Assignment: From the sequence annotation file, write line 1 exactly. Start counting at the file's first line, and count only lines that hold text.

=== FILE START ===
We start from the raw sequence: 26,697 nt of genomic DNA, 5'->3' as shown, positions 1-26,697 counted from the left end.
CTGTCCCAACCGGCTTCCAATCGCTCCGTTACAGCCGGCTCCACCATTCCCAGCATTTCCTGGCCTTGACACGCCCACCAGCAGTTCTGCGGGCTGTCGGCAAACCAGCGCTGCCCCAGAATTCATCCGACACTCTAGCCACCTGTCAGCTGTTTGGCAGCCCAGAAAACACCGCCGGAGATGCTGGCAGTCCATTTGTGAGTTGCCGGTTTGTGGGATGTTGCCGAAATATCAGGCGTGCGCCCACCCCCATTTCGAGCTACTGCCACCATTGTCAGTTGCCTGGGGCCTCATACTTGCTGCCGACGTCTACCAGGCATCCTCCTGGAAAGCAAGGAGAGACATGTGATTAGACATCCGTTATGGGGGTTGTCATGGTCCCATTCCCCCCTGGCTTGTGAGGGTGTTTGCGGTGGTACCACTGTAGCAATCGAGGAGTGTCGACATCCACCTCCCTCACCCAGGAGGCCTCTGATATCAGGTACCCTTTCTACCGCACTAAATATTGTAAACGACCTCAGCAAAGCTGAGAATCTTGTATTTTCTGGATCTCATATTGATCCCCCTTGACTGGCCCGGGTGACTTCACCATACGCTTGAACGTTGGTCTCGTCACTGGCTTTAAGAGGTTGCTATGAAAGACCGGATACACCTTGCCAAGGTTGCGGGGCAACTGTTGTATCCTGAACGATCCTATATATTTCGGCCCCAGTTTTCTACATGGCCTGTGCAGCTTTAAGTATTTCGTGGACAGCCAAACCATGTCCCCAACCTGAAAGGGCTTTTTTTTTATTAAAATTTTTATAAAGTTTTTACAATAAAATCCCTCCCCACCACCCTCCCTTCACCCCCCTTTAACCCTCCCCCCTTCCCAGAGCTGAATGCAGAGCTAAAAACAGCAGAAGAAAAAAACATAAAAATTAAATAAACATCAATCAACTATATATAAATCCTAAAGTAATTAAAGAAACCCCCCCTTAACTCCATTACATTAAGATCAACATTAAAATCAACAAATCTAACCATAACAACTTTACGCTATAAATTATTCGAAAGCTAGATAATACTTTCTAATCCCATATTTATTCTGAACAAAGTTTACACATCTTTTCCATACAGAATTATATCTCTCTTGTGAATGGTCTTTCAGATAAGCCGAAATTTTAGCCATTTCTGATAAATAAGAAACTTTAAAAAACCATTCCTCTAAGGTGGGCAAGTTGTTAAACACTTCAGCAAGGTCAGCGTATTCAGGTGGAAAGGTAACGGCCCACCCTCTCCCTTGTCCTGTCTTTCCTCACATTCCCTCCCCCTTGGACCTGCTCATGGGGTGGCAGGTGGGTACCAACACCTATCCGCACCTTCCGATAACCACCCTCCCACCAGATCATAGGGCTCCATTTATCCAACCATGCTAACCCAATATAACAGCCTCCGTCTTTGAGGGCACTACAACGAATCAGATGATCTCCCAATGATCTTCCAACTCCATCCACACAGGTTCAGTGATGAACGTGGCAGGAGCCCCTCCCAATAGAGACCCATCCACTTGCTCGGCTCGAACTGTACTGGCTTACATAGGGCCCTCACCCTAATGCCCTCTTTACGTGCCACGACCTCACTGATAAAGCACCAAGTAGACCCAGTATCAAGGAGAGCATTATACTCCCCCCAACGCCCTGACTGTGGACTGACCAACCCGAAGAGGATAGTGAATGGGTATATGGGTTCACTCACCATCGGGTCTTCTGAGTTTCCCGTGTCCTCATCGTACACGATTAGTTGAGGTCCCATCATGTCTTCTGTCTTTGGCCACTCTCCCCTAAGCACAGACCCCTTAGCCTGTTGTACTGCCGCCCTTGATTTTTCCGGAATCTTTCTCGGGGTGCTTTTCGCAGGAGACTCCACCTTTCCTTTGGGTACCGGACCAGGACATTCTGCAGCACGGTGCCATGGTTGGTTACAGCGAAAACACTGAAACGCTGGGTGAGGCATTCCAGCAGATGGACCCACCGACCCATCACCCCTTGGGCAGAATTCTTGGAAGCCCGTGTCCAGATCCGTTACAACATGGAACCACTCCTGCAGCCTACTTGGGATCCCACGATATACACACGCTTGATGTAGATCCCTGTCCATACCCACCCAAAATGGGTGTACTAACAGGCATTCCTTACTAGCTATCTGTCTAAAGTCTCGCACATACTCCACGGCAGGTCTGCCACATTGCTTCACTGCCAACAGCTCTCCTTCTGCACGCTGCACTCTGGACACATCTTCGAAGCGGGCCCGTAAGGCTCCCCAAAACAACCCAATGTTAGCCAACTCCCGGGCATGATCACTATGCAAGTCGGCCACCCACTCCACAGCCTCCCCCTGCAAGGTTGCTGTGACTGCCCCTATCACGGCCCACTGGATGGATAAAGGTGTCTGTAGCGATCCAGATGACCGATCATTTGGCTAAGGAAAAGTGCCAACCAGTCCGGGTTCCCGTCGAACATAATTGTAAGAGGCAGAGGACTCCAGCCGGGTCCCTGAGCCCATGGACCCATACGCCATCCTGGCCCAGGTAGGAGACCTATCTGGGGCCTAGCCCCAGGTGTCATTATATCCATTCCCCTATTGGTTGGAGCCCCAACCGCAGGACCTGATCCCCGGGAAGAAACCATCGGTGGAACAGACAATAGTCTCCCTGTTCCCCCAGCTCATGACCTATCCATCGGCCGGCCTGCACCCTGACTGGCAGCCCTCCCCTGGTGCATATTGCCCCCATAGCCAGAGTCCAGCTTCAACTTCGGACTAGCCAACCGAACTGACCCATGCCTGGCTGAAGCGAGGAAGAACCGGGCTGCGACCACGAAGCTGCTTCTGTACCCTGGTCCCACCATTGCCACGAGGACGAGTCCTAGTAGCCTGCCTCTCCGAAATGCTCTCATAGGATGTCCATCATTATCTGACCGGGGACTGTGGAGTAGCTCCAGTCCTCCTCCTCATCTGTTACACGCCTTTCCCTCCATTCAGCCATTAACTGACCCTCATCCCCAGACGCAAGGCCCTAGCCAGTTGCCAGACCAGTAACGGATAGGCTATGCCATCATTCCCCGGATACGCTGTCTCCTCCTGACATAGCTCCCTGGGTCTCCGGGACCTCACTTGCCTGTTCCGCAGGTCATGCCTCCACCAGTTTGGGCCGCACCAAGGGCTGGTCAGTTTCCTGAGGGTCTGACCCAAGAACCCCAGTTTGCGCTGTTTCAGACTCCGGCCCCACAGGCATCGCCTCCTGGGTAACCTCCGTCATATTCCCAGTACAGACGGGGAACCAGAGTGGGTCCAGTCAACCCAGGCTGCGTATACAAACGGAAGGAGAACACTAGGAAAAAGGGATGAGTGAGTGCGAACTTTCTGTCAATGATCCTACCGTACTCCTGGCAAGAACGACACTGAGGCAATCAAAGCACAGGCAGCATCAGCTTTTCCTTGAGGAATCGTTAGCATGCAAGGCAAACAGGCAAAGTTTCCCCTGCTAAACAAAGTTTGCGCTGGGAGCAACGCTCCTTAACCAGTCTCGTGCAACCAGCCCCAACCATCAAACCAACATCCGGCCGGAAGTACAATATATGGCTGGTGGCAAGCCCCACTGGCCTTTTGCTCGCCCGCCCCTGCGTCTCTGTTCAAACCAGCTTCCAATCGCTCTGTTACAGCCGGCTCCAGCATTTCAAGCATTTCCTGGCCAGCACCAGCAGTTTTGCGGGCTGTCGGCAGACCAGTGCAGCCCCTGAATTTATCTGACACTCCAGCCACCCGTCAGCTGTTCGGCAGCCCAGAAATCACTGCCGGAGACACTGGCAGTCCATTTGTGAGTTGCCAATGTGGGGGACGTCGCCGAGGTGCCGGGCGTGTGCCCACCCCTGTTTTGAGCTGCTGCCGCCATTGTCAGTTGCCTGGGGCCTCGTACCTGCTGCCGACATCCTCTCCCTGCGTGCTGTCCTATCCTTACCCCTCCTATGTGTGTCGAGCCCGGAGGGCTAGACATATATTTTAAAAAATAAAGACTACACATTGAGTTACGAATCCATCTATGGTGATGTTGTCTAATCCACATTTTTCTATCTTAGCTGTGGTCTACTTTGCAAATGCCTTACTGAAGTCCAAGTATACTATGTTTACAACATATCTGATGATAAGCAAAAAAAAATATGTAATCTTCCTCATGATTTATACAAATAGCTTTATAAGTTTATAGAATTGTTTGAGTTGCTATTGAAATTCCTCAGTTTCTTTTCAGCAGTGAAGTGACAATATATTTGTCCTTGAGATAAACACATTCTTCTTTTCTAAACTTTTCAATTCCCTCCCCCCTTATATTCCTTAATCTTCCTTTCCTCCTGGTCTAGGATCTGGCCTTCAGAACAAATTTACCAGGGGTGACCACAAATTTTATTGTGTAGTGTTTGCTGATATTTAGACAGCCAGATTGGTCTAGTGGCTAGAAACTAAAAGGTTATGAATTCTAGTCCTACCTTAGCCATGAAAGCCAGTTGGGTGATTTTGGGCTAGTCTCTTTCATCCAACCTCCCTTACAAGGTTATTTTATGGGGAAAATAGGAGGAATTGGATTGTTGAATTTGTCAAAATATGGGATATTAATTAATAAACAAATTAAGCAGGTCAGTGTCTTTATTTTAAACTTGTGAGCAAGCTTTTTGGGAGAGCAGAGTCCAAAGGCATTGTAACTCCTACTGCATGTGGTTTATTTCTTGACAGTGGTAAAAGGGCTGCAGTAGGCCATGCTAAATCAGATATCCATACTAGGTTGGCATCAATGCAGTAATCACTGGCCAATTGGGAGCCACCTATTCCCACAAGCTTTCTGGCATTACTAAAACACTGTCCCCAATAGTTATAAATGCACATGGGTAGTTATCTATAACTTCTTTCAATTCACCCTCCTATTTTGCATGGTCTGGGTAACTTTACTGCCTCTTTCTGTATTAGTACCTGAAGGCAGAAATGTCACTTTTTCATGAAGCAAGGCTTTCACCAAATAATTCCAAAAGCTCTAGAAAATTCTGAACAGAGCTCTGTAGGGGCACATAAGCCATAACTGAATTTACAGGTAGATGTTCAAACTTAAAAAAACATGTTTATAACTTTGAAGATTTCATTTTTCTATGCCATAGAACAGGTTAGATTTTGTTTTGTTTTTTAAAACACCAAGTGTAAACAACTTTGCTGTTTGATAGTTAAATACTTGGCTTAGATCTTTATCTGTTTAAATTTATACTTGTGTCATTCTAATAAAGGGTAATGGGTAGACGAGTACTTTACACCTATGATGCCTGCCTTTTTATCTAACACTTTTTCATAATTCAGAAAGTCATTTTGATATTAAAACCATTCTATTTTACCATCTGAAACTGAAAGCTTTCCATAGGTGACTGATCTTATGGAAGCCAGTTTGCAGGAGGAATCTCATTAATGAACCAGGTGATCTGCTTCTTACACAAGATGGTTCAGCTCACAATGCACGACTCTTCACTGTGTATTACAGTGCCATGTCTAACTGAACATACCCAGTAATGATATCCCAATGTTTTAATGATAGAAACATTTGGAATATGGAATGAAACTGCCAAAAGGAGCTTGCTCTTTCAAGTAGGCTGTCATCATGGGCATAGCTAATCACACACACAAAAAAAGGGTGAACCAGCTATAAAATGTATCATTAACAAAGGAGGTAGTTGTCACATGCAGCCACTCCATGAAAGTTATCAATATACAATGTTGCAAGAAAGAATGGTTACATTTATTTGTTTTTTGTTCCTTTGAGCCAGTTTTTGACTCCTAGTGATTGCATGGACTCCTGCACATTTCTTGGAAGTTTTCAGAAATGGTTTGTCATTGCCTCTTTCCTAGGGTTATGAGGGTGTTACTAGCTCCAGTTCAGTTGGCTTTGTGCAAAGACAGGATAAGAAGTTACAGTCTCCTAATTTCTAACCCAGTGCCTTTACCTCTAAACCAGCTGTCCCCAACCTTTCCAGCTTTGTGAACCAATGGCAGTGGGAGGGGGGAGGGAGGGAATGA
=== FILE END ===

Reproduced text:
We start from the raw sequence: 26,697 nt of genomic DNA, 5'->3' as shown, positions 1-26,697 counted from the left end.